This month’s update includes information on:
North of Manchester conditions have been horrendous for the last two months, with a lot of rain meaning many growers are only 20-50% drilled up. Storm Ophelia didn’t bring much rain, but its wind helped dry ground out and many grabbed the chance to get some wheat in the ground during a short window before it rained again. Further south many are drilled up and crops are looking good.
Where wheat is yet to be drilled, there are some rough seedbeds and with temperatures falling and the potential for more rain, it could be time to switch to spring drilling. Assess conditions on a field-by-field basis before making any decision.
Where pre-emergence herbicides haven’t been applied to wheat, try and get them on as soon as possible. If you need to go peri-emergence, plants are small and can be vulnerable, particularly with the arrival of recent frosts, so you need to balance being robust with crop safety. In these situations, dropping out Defy (prosulfocarb) out of the mix and opting for a simple base of Liberator is advised.
In this part of the world, the number one grassweed is brome and it is vital to know your species. A robust pre-emergence is important in both wheat and barley for brome control, but for wheat growers Monolith is a very strong option for brome control in the spring for any escaped or late germinating weeds.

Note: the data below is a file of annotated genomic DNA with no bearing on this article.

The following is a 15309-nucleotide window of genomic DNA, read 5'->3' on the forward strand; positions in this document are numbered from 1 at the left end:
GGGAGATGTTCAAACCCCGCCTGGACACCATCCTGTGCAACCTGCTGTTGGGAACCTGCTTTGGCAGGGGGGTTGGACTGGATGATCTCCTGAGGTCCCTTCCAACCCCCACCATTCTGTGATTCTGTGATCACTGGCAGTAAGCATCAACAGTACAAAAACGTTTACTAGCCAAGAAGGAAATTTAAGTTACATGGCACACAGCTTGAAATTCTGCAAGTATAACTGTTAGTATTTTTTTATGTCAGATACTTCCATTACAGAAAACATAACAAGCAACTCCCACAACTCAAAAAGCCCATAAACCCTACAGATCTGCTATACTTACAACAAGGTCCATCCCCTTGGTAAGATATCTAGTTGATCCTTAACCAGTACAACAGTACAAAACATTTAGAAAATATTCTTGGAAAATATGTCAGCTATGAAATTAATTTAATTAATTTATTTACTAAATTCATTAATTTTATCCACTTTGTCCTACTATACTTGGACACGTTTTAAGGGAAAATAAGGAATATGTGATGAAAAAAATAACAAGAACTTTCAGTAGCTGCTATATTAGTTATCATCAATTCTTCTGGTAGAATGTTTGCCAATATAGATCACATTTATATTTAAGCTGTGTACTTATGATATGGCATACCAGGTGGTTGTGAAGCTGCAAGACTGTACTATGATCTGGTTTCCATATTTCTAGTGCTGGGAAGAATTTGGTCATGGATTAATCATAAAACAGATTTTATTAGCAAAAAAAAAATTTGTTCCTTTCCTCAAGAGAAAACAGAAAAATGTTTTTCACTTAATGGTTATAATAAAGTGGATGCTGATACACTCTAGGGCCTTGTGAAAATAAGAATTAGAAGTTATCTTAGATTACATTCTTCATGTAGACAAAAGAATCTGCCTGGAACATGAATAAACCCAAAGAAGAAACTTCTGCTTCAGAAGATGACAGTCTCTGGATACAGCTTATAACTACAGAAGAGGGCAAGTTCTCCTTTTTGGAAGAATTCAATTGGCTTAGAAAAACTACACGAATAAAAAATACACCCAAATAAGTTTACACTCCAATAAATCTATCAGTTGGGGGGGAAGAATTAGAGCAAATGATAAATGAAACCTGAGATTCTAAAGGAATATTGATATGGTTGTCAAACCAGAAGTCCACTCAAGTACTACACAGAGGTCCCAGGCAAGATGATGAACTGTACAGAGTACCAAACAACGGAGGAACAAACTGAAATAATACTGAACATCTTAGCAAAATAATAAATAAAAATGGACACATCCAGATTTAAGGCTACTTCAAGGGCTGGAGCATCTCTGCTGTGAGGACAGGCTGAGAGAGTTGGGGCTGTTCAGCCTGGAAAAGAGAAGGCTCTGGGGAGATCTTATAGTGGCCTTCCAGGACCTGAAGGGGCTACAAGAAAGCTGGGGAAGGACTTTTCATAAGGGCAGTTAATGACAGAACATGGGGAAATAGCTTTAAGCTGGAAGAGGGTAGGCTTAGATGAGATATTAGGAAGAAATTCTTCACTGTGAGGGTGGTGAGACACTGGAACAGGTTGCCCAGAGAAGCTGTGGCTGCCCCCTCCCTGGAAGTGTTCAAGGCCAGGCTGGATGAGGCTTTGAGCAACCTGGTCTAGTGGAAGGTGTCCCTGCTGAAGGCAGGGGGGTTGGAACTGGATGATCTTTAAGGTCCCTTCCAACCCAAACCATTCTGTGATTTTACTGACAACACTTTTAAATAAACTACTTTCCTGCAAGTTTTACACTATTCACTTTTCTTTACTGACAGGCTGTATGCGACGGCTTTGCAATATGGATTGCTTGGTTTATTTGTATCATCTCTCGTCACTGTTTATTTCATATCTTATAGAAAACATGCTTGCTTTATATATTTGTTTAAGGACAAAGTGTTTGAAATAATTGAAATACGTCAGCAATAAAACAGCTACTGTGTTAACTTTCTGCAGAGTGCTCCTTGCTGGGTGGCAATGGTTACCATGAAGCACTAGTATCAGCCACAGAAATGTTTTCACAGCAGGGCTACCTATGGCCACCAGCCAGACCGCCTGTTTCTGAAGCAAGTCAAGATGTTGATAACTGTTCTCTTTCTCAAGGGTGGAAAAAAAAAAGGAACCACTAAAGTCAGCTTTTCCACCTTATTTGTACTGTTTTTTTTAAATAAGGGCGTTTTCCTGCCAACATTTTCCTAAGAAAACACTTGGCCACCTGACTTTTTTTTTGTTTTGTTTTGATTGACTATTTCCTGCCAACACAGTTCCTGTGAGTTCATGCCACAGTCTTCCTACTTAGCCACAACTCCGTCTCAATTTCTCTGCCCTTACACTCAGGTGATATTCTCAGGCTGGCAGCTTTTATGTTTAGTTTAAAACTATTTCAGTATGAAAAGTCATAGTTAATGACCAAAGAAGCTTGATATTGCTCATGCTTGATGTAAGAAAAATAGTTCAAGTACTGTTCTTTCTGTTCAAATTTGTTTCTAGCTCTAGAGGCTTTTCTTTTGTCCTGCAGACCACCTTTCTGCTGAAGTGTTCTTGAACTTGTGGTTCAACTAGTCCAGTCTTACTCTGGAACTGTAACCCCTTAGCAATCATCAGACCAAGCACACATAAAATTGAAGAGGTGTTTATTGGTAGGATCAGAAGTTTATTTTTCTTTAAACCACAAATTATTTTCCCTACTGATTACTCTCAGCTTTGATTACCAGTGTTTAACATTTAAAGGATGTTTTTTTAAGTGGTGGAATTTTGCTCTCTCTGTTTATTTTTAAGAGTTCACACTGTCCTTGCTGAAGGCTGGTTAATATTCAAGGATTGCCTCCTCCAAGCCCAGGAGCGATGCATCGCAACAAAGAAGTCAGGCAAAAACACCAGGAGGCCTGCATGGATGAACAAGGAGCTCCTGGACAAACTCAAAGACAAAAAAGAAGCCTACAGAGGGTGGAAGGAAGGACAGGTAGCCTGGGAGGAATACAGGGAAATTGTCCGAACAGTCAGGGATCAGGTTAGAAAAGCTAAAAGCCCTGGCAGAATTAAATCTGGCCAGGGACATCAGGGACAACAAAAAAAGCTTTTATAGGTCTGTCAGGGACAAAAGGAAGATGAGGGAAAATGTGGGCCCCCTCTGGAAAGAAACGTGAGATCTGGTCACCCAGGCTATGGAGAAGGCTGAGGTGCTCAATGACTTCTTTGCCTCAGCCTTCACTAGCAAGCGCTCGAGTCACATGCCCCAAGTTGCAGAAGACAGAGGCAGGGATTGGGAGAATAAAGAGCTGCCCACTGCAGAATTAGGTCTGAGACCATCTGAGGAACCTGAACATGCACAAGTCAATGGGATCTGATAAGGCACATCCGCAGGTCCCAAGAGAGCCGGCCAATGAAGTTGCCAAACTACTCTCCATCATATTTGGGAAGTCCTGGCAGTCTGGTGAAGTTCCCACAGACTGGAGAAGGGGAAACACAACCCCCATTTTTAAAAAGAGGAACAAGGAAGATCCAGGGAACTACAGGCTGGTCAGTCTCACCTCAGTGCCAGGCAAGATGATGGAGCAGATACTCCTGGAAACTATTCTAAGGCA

Ryegrass is also a problem and in our resistant ryegrass-busting trial at Hale, near Liverpool we have been looking at pre-em performance. This season it looks like the addition of flurtamone and Defy have given the best results. A new product which is Liberator plus metribuzin also looks very strong.
Deter seed treatments will soon start to run out in the earliest-drilled crops, so growers will need to monitor for aphids and treat with a pyrethroid, but only where absolutely necessary, as it can take out any beneficial insect predators present in the crop.
It is a mixed picture with oilseed rape in the North West. Further north in the region where there has been a lot of rain, crops have struggled with wet feet and whole fields have been lost in some cases. Disease pressure is also high, with phoma spreading through crops and helped by the wet weather.
Fungicide options for now on will depend on what’s been applied so far. Where applying the second spray in a two-spray programme, a top-up of 0.32l/ha of prothioconazole is recommended. If there has been nothing applied so far, consider one application of Proline at 0.46l/ha to cover both phoma and light leaf spot.
We know light leaf spot comes into the crop early, but you won’t be able to see any symptoms yet. It is a good idea to take some leaf samples, seal them in a plastic bag and incubate to see if any disease appears. You can also use the Bayer and ADAS SpotCheck service to see if latent disease is present, with details on the website.
The weather is cooling down now, so risk will drop off, but continue to monitor for peach potato aphids and apply an aphicide such as Biscaya where they are present to prevent turnup yellows virus (TuYV) infection.